School of Nursing Faculty Member becomes a 2023 Betty Irene Moore Fellow

School of Nursing Faculty Member becomes a 2023 Betty Irene Moore Fellow

Duke School of Nursing (DUSON) Associate Professor Mitchell Knisely, PhD, RN, ACNS-BC, PMGT-BC, was recently admitted into the Betty Irene Moore Fellowship for Nurse Leaders and Innovators as a part of the largest cohort in Betty Irene Moore School of Nursing at UC Davis’ history.


The fellowship was established in 2020 to recognize early to mid-career nursing scholars and innovators. Knisely will participate in an innovative research project or study. He will receive $450,000 in funding over three years for their project in addition to $50,000 for DUSON. Dr. Knisely is in the third cohort of fellows that tackles projects focused on health issues and mental health promotion, care for underserved populations, and quality improvement using technology.

Dr. Knisely’s research is on the treatment of acute and chronic pain using precision health and nonpharmacological approaches. Knisely said he is honored to be selected for the fellowship and join this esteemed group of nurse scientists. “I look forward to growing my capacity as a leader in nursing and to increase access to acupuncture for people with chronic pain in rural NC,” Knisely said.

DUSON has a mission dedicated to embracing health equity and advancing social justice through transformative excellence in education, clinical practice, and nursing science. However, much work is needed to achieve health equity and social justice in healthcare and public health. Knisely recognizes diverse, culturally competent healthcare is needed to address the harmful Social Determinants of Health (SDOH) that disproportionately impact underserved communities such as rural areas and communities of color who have limited access to pain care.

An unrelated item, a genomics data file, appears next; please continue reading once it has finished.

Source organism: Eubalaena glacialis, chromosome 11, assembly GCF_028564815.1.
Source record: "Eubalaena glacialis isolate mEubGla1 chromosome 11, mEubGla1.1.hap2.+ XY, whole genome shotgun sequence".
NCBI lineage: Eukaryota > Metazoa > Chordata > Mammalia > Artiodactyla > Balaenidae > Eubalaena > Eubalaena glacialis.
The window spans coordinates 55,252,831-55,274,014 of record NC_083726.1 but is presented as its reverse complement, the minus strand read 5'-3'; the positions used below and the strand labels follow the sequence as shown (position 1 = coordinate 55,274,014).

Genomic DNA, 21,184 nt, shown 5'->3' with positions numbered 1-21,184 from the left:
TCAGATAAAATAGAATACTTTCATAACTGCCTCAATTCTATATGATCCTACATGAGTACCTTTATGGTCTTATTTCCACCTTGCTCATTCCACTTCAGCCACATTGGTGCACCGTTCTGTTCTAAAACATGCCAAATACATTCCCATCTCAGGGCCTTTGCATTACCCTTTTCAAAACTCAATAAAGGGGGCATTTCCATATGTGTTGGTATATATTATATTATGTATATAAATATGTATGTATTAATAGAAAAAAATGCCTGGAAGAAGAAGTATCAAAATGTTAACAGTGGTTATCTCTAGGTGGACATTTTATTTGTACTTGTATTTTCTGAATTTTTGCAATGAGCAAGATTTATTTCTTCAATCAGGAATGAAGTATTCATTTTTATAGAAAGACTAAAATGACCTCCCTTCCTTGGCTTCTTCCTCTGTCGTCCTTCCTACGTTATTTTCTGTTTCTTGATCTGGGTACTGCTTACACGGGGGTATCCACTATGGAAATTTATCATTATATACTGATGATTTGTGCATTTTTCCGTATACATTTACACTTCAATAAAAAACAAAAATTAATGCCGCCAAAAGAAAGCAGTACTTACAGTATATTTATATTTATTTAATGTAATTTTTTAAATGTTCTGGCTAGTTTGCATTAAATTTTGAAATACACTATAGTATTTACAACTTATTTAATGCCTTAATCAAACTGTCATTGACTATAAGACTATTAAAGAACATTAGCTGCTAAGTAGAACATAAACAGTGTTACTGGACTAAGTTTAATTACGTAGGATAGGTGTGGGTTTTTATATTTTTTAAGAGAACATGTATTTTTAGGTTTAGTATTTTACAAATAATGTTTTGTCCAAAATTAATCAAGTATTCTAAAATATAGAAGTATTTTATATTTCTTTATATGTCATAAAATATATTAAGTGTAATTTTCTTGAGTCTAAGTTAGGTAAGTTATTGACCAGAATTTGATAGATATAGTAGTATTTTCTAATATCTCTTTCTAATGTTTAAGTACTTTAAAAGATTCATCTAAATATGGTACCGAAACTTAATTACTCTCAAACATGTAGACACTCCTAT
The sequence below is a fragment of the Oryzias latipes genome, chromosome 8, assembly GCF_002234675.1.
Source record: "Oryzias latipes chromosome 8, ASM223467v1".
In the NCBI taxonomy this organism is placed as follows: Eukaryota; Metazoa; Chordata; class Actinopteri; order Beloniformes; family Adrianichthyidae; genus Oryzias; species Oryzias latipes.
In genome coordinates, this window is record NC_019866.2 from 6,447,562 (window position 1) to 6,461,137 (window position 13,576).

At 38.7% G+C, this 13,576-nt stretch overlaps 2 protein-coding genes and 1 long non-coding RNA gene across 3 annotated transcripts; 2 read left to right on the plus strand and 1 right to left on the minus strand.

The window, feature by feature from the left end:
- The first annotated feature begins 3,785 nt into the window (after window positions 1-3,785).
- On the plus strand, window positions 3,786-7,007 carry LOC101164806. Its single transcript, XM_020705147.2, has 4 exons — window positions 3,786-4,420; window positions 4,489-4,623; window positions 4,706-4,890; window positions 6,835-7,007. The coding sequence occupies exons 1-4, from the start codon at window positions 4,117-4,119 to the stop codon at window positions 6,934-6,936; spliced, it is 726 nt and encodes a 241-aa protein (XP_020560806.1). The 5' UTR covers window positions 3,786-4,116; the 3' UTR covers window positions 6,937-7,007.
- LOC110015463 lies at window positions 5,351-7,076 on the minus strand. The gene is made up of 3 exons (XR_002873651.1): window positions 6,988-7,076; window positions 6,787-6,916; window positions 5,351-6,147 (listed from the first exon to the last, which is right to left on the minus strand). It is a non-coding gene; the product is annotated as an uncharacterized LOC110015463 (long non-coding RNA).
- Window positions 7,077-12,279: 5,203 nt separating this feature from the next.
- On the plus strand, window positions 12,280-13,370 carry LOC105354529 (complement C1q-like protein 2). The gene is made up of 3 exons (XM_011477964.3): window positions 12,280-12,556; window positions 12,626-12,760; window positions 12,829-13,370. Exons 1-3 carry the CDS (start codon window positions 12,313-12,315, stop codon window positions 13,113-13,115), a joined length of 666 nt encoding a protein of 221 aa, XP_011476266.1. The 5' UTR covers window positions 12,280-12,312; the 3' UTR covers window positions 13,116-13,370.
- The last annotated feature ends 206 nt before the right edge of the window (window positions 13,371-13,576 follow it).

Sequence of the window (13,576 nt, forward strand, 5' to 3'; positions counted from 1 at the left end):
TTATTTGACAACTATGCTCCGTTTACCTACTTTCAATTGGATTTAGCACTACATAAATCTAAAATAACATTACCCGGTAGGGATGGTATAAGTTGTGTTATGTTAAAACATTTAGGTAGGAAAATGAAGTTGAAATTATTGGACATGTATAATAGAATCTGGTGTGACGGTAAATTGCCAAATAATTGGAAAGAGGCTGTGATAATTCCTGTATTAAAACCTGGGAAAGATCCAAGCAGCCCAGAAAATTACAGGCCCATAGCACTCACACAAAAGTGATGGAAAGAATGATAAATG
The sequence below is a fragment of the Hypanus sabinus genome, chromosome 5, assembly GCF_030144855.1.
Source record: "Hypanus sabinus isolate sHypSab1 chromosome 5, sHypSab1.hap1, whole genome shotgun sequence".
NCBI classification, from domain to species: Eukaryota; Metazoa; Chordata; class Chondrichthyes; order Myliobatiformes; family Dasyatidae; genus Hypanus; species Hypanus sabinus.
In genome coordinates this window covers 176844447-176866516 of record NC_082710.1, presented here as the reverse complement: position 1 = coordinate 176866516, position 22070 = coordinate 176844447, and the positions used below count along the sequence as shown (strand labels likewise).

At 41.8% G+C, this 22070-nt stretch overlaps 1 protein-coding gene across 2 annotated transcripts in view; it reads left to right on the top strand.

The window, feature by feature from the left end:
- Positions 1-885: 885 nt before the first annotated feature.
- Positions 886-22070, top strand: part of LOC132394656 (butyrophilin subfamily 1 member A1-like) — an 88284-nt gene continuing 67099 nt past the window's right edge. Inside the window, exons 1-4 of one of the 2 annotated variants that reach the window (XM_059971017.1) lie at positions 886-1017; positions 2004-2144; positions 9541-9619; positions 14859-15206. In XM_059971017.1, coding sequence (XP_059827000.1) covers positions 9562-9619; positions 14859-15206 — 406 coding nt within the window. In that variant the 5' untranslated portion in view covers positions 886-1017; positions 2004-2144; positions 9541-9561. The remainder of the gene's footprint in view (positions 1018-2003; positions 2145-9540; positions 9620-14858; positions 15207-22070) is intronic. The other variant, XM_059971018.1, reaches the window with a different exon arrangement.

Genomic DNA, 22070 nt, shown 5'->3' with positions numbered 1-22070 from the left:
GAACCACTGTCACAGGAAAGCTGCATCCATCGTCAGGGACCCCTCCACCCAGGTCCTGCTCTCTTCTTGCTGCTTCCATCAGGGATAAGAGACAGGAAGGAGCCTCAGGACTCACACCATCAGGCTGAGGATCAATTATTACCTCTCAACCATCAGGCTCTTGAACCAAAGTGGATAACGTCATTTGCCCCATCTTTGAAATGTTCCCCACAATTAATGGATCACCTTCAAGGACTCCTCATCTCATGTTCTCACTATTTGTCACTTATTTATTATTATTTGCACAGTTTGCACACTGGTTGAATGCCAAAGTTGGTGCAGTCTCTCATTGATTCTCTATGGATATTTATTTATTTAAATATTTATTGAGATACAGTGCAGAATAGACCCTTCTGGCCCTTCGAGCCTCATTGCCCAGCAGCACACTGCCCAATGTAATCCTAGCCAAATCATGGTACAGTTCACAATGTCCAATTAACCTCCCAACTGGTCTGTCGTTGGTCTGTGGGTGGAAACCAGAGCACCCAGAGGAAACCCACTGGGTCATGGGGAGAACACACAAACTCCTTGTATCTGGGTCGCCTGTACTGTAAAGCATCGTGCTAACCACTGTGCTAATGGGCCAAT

Knisely said his program of research advances in pain management through better understanding the biopsychosocial contributors to individuals’ experiences with pain and ensuring access to evidence-based, equitable pain care for underserved populations. “The project I will work on as part of the Betty Moore Fellowship will address barriers to accessing complimentary and integrative health therapies for treating chronic pain in rural settings by implementing and assessing the community acupuncture intervention for treating individuals with chronic pain,” Knisley said. “This study will provide foundational knowledge on the implementation of a community acupuncture clinic in an underserved rural community.”

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